On a day 20 years ago when I had been in El Salvador less than a week, a woman carrying twin babies approached me in the upscale neighborhood where I had found a room. She looked poor, out of place, and had two other children, perhaps 4 or 5 years old, a boy and a girl, clinging to her skirts. She pulled back the shawl so I could see the babies' faces -- they looked like newborns, but she said they were four weeks old. "Can you take them ... together?" she asked.
I wondered: What would possess a woman to sell her children?
As if reading my mind, the woman said she wanted no money, only to give the baby girls to someone who might keep them together. Her eyes seemed absent, as if she were watching things that weren't right in front of her. She said her husband had been killed a few days before, near a town on the south coast, in a nameless skirmish in a war that eventually took 75,000 lives, mostly civilians. It was my first encounter with the terrible decisions of mothers in wartime, and I can't forget it as bombs begin to fall over Iraq.
That Salvadoran woman was freshly a widow, with two kids who had a chance to survive, even by begging on the streets, and she was looking for a way to help the infant girls to a chance. At least she might dream of them forevermore, truly or falsely, as being alive somewhere. Later I would hear of women who held their babies so tight they smothered, lest their crying give away a hiding place to the passing enemy, and that way they saved the lives of many others. I was under fire with civilians when I would hear these stories from women with infants, as if they feared such a decision would fall their way too -- if not that day then another.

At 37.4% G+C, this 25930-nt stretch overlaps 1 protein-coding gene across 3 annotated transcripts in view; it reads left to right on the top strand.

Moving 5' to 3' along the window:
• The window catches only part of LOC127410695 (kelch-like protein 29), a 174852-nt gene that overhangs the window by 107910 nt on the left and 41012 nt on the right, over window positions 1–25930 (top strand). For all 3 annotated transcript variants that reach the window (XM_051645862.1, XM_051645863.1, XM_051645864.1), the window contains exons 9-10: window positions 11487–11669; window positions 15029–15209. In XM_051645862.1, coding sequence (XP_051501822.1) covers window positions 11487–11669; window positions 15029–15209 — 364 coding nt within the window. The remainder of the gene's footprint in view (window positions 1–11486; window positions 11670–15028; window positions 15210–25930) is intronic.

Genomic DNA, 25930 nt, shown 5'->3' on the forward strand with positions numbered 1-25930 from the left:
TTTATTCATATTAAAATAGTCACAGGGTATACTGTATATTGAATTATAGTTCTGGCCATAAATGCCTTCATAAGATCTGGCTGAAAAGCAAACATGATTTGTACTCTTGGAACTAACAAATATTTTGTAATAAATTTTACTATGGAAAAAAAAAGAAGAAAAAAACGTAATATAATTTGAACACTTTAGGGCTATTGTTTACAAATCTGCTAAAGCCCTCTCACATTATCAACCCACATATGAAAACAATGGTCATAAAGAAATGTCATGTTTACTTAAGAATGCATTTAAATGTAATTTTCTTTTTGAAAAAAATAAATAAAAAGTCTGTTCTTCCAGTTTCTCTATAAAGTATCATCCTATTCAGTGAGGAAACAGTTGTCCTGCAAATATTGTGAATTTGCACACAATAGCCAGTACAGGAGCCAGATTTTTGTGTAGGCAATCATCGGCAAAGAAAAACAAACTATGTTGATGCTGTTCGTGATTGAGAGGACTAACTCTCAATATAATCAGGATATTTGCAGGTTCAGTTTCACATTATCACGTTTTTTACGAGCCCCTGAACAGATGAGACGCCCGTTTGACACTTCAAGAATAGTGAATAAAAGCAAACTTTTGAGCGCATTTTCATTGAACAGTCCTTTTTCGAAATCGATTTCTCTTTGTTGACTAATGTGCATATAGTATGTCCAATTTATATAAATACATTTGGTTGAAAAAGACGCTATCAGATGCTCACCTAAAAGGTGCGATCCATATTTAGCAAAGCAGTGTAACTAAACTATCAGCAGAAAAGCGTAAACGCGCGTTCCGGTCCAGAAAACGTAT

To look at the photos and video images that are bringing us the conflict in Iraq is to see war as the sleek, black nose of a fighter jet silhouetted against a purple sunset, or an airman practicing his golf swing off the deck of the Kitty Hawk, or increasingly, iconic images of tanks or individual soldiers seen through the diffusion lens of fine Arabic sand. None will be the picture of war the women of Iraq will carry with them. Because war on the ground is about surviving, and of course civilians have few survival tools once conflict breaks out around them. The picture of war for women may be a dark hiding place, where you can gather your family whose survival depends upon you.
This is the ultimate test of the parent's ultimate responsibility -- to keep the children out of danger -- and control over success or failure is snatched from your hands. I think of a farmer in El Salvador, a guerrilla supporter, who showed me where he had hidden his 7-year-old daughter in a cave while he and others took a riskier hiding place in tall grass, only to watch a government helicopter land, find the girl and take off with her. Had he cried out, he would have betrayed the hiding place of everyone around him. "Do you think she knows I was just trying to protect her?" asked the agonized man. "Do you think people will know she is not an orphan?"
As conflict starts, the rule that says a parent protects her child is broken for her. Chaos becomes the rule. But the guilt and misery that come from failing to protect are permanent. Ten to 20 years after mass killing events in Central America, I've attended exhumations at sites surrounded by still-grieving families who lost loved ones, who tell the forensic anthropologists exactly what the husband or child was wearing the day the killers came, so they can help identify the remains.
U.S. officials are saying this Iraq war will be fast, days or weeks of shock and awe, then victory. The families under fire will time the duration of the war with a different clock.
© Pacific News Service.